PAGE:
Besilesomab (trade name Scintimun) is a mouse monoclonal antibody labelled with the radioactive isotope technetium-99m. It is used to detect inflammatory lesions and metastases. It binds to an immunoglobulin, IgG1 isotype. Besilesomab could recognize the nonspecific cross-reacting antigen 95 (NCA-95; also referred to as CD66b and CEACAM8) in the cytoplasm and on the cell membranes of granulocytes and granulocyte precursor cells. SCINTIMUN has been used since 1992 mainly in Hungary, Czech Republic, and Switzerland on the basis of local marketing authorizations, and in Germany (on the basis of individual prescription). Between 1992 and 2009, an estimated 90,000 patients have been studied. In January 2010, as a diagnostic agent for determining the location of infection in peripheral bone in adults with suspected osteomyelitis, radiolabeled besilesomab is currently approved by the EMEA for marketing and use in various European countries like Italy, France, Germany, Spain, Portugal, Norway, Sweden, the Netherlands, and the United Kingdom.
The recruitment of neutrophils is one of the most important components of the initial, innate immune response of the human lung to bacterial infections. The airway epithelium serves as the first line of respiratory mucosal defense. Toll-like receptor (TLR) 2, expressed on the apical surface of airway epithelial cells, is particularly important for the detection of inhaled bacteria in the human airways and the initiation of the innate immune response. Neutrophils also express all TLRs except TLR3. Despite their active role in the pro-inflammatory immune response, neutrophils are part of the cellular network that orchestrates the resolution of inflammation by secreting a variety of molecules that possess anti-inflammatory effects in order to avoid tissue damage. However, the crosstalk seen in the course of bacterial infection between neutrophil granulocytes and the airway epithelium for relieving inflammation, as well as decreasing their recruitment, are not well understood. The carcino-embryonic antigen-related cell adhesion molecule 8 (CEACAM8), encodes a glycosylphosphatidylinositol (GPI) -linked glycoprotein, which is exclusively expressed by human granulocytes. CEACAM8 belongs to the carcinoembryonic antigen (CEA) family of the immunoglobulin superfamily. CEACAMs are involved in various intercellular-adhesion and cellular signaling-mediated effects modulating immune responses which are associated with the binding of pathogens, inflammation as well as growth and/or differentiation of normal and cancerous cells. CEACAM8 is stored in specific vesicles of granulocytes and acts as a marker for specific vesicles for exocytosis. Besilesomab, the murine monoclonal IgG antibody, detects granulocytes in vivo binding to CEACAM8. It could recognize CEACAM8 in the cytoplasm and on the cell membranes of granulocytes and granulocyte precursor cells. Radionuclide imaging can be applied to detect neutrophilic granulocytic infiltration by ex vivo radiolabeled leucocytes and anti-leucocyte antibodies. For inflammation sites, besilesomab may be used as an adjunct diagnostic imaging tool. Consequently, the antibody accumulates in tissues together with the radioisotope, which emits photons. Via single photon emission computed tomography (SPECT), high-resolution images showing localization of the inflammation can be obtained.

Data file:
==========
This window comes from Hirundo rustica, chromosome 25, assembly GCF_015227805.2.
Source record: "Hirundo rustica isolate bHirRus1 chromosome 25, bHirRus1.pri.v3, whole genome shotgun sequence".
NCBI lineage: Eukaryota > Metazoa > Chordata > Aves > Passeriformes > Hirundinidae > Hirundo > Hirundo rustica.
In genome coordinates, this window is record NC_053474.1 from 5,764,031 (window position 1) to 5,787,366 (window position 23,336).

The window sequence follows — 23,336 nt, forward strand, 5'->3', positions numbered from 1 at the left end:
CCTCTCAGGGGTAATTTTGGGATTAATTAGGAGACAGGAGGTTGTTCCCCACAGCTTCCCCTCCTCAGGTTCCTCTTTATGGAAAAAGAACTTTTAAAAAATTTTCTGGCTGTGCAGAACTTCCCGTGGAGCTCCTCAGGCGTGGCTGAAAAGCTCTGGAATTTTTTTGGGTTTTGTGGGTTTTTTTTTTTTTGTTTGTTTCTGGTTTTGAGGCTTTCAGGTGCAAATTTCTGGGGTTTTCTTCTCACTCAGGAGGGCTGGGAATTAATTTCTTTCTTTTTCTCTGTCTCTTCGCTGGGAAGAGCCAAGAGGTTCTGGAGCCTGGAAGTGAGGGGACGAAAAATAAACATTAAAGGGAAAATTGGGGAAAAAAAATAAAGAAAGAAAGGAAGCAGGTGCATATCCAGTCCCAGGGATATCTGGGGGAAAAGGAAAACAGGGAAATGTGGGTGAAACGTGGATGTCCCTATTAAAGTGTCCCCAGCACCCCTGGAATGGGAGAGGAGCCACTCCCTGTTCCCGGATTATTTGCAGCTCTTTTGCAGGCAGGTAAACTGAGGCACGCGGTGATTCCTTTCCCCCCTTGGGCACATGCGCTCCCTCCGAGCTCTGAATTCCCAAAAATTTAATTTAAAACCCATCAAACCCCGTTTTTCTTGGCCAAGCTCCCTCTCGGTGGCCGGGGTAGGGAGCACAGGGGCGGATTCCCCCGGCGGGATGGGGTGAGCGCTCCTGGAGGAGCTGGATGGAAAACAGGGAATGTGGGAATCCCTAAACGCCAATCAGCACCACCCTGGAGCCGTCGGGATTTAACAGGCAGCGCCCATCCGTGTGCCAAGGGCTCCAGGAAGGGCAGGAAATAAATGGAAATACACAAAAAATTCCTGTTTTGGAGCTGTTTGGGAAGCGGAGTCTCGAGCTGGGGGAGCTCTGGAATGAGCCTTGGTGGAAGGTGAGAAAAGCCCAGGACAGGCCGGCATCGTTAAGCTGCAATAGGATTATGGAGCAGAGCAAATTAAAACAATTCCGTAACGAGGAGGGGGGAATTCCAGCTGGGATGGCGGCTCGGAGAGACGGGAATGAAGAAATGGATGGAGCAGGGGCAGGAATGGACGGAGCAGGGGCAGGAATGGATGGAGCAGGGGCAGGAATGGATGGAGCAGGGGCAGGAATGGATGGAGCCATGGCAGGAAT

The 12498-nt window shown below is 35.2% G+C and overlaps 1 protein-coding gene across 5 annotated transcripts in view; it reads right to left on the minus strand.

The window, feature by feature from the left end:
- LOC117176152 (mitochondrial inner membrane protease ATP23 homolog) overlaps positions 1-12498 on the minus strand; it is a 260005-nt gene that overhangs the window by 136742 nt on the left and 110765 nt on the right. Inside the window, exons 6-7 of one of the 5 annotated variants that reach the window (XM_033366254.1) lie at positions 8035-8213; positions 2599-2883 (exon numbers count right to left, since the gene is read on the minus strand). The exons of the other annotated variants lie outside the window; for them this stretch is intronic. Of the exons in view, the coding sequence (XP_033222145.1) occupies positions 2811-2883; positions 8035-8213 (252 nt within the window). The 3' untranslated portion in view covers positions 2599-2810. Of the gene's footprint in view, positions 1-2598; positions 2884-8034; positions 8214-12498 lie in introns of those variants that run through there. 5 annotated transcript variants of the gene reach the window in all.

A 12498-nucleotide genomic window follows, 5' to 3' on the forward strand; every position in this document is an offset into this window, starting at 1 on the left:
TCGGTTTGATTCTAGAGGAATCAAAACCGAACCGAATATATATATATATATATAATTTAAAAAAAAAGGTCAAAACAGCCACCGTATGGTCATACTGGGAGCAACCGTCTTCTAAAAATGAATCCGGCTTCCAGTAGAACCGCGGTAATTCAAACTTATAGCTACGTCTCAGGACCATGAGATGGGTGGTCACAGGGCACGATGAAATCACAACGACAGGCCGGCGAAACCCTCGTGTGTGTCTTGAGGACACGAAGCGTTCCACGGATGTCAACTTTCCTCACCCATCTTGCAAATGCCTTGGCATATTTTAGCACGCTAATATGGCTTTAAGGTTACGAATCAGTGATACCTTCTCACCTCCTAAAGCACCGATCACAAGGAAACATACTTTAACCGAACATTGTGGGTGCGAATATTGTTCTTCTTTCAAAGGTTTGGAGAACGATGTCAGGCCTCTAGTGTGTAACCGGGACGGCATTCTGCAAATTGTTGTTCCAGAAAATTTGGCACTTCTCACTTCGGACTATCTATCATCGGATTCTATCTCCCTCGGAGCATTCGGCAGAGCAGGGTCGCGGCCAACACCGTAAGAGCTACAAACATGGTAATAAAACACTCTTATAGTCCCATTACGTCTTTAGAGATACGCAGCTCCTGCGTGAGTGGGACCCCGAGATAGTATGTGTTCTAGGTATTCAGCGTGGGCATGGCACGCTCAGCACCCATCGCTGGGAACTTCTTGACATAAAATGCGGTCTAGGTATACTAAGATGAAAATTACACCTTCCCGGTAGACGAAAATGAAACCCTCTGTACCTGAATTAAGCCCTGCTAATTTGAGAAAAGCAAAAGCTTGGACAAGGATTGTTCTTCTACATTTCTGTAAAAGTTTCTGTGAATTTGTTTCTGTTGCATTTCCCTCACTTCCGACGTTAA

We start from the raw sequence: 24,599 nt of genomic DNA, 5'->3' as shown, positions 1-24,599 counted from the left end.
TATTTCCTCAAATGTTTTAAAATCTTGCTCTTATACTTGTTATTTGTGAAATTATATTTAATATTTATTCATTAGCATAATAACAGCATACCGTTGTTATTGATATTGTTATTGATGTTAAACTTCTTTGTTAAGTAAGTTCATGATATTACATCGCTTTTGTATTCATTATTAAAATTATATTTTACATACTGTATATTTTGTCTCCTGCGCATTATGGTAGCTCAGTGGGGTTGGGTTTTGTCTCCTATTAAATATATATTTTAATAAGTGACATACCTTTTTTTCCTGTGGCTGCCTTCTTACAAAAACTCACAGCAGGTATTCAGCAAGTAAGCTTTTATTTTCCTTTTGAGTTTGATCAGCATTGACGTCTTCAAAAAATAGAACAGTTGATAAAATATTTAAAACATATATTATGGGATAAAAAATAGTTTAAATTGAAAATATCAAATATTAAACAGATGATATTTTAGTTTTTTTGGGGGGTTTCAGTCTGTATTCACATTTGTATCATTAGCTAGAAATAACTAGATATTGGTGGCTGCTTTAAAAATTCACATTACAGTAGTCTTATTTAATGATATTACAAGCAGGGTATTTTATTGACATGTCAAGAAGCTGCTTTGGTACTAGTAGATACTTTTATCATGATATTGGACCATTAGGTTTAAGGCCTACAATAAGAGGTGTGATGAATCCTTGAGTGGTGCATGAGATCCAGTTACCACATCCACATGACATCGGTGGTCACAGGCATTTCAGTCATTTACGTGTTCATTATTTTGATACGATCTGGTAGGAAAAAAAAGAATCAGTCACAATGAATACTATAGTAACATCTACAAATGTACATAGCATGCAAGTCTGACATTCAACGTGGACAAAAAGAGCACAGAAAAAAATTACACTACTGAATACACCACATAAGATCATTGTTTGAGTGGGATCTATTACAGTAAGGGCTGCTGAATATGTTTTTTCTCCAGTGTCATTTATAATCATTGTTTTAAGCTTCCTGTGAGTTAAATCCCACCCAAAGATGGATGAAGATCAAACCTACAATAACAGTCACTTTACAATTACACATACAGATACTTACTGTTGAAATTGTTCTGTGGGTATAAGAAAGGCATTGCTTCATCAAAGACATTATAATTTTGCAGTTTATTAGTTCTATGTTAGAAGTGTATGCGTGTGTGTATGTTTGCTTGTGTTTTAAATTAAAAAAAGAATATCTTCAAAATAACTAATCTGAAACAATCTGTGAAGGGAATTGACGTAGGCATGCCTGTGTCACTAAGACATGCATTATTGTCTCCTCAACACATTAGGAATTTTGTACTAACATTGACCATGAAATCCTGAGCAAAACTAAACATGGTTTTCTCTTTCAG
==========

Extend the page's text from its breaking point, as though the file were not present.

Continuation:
Fig 1. Mechanism of Action of Besilesomab
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